“Wilfred Owen is widely recognised as one of the greatest voices of the First World War,” the association that bares his name says. Indeed, he is perhaps the best known poet to come out of the conflict. (This post is a companion piece to Melina Druga’s WWI Trilogy, Angel of Mercy, Those Left Behind and Adjustment Year, available wherever eBooks are sold.)
The majority of Owen’s poems, however, were published after his death, including his most famous — Dulce et Decorum Est.
Owen was born March 18, 1893 in Oswestry, United Kingdom. Scholars debate about when Owen began writing. Some say around the age of 10; others say he was a young man.
He received a good education, but his family could not afford university. He tried, but failed, to earn a scholarship. Raised in a religious family, he then considered a religious career. This plan was soon abandoned. He became disillusioned with the church, feeling it wasn’t helping the impoverished nearly enough.
Owen went to France where he became a Berlitz teacher and later a tutor.
World War I
Owen enlisted in the autumn of 1915, attended officer-training school and entered active duty in 1916. Once at the front, he suffered from multiple terrifying experiences and eventually was diagnosed with shell shock. Doctors sent him to a military hospital outside Edinburgh for treatment.
There, he was able to immerse himself in the city’s artistic and literary culture, and met poet Siegfried Sassoon who became a close friend and mentor. In addition, Owen’s doctor encouraged him to express his feelings in writing.
Owen returned to active duty in 1918. He was awarded the Military Cross for his Sept. 29 capture of a machine gun position during the attack of the Beaurevoir-Fonsomme Line.
He was killed Nov. 4 while on a combat mission in France. The Owen family received the notification of his death via telegram on Armistice Day just as bells tolled to announce the war’s end.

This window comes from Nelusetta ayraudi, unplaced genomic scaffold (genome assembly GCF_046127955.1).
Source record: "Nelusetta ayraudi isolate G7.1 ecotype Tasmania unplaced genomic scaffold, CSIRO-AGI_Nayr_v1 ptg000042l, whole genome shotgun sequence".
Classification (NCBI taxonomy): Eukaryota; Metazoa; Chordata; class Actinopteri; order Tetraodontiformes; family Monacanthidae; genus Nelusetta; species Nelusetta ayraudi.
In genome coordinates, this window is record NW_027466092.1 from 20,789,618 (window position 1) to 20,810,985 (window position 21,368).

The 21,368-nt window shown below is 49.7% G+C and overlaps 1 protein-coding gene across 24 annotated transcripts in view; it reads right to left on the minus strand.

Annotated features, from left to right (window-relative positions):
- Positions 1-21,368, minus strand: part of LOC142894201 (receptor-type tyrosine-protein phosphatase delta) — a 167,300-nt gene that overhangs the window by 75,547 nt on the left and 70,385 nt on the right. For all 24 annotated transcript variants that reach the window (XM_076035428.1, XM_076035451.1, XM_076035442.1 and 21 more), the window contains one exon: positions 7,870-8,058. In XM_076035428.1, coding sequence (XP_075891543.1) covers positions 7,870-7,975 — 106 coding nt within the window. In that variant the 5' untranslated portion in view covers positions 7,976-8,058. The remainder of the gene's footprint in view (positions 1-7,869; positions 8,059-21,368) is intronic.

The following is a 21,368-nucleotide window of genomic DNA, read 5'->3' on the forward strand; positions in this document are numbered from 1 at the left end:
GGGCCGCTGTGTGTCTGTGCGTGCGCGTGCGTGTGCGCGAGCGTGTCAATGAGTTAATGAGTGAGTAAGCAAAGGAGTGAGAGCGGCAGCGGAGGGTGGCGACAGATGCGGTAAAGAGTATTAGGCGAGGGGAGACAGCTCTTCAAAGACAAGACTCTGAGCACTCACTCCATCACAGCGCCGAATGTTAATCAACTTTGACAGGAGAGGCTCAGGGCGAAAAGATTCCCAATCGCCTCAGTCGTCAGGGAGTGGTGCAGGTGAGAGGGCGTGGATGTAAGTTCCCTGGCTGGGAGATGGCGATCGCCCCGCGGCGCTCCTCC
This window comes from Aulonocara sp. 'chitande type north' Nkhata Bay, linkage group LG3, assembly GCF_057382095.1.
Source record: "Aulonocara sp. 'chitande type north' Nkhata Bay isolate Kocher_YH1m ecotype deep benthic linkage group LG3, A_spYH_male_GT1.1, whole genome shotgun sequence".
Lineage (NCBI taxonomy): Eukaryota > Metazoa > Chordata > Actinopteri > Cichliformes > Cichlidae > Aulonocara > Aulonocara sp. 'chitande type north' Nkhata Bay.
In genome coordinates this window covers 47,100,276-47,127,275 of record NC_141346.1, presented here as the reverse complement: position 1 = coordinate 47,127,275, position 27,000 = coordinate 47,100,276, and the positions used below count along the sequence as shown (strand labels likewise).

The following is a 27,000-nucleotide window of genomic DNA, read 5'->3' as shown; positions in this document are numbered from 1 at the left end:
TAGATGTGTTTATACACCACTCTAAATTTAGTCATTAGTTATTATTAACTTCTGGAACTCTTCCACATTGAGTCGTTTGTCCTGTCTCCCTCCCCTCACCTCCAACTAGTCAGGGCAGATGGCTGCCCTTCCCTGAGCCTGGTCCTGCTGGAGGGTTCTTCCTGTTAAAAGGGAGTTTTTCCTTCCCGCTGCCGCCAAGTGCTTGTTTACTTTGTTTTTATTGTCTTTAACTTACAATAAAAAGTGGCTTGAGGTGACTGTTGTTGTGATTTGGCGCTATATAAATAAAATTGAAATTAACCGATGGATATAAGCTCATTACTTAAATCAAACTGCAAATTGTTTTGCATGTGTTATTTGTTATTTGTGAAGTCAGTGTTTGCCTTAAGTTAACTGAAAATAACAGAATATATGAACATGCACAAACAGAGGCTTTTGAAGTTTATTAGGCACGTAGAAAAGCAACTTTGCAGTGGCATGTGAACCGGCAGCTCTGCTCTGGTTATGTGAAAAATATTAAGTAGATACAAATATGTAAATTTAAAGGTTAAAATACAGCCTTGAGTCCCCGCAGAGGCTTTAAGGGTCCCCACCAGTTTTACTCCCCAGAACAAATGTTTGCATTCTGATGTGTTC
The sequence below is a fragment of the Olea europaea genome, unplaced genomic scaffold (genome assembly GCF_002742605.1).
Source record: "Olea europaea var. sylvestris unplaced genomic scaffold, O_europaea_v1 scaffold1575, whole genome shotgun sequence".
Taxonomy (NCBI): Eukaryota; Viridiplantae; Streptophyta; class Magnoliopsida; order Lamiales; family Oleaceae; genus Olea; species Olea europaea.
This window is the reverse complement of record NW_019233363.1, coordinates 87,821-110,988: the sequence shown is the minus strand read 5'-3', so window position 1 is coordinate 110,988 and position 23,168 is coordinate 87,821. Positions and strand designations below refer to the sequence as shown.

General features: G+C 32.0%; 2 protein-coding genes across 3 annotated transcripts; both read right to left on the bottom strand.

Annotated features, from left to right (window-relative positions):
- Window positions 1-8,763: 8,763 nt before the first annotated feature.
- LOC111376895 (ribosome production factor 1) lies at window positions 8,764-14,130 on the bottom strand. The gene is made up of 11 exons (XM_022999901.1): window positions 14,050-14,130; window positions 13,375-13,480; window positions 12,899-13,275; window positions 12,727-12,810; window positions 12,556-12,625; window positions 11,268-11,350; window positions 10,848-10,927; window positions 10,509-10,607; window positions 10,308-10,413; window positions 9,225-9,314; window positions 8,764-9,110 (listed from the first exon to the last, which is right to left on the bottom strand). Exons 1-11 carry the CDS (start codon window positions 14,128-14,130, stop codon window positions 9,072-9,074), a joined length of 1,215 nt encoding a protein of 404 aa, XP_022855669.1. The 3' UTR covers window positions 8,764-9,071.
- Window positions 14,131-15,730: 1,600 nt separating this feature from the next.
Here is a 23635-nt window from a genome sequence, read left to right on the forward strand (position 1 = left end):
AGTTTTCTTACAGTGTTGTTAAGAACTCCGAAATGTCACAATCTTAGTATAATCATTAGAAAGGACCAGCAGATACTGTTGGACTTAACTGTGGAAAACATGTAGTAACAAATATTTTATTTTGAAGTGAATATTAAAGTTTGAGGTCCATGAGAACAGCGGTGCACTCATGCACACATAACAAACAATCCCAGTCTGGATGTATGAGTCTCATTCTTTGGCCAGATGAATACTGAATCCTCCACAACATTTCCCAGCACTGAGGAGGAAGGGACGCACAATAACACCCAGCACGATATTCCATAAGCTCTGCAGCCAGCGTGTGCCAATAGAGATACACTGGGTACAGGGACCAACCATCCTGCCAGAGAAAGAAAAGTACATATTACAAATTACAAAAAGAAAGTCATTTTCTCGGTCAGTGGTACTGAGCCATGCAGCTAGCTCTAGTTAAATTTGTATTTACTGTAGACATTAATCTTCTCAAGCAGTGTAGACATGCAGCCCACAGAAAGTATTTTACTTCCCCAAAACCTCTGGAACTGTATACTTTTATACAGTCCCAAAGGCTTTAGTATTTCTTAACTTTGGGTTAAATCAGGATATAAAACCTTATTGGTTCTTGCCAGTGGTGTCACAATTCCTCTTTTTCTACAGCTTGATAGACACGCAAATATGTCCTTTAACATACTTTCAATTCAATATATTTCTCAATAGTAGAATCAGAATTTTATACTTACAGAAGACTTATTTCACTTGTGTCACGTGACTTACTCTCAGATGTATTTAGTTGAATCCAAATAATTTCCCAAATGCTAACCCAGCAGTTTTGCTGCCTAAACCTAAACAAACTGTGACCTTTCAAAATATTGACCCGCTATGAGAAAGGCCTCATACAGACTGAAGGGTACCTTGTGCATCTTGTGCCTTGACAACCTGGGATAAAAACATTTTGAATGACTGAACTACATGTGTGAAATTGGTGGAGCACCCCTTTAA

DULCE ET DECORUM EST
Bent double, like old beggars under sacks,
Knock-kneed, coughing like hags, we cursed through sludge,
Till on the haunting flares we turned our backs
And towards our distant rest began to trudge.
Men marched asleep. Many had lost their boots
But limped on, blood-shod. All went lame; all blind;
Drunk with fatigue; deaf even to the hoots
Of tired, outstripped Five-Nines that dropped behind.
Gas! Gas! Quick, boys! – An ecstasy of fumbling,
Fitting the clumsy helmets just in time;
But someone still was yelling out and stumbling,
And flound’ring like a man in fire or lime . . .
Dim, through the misty panes and thick green light,
As under a green sea, I saw him drowning.
In all my dreams, before my helpless sight,
He plunges at me, guttering, choking, drowning.
If in some smothering dreams you too could pace
Behind the wagon that we flung him in,
And watch the white eyes writhing in his face,
His hanging face, like a devil’s sick of sin;
If you could hear, at every jolt, the blood
Come gargling from the froth-corrupted lungs,
Obscene as cancer, bitter as the cud
Of vile, incurable sores on innocent tongues,
My friend, you would not tell with such high zest
To children ardent for some desperate glory,
The old Lie; Dulce et Decorum est
Pro patria mori.*
- Translation from Latin: It is sweet and right to die for your country.
Updated: 20 October 2020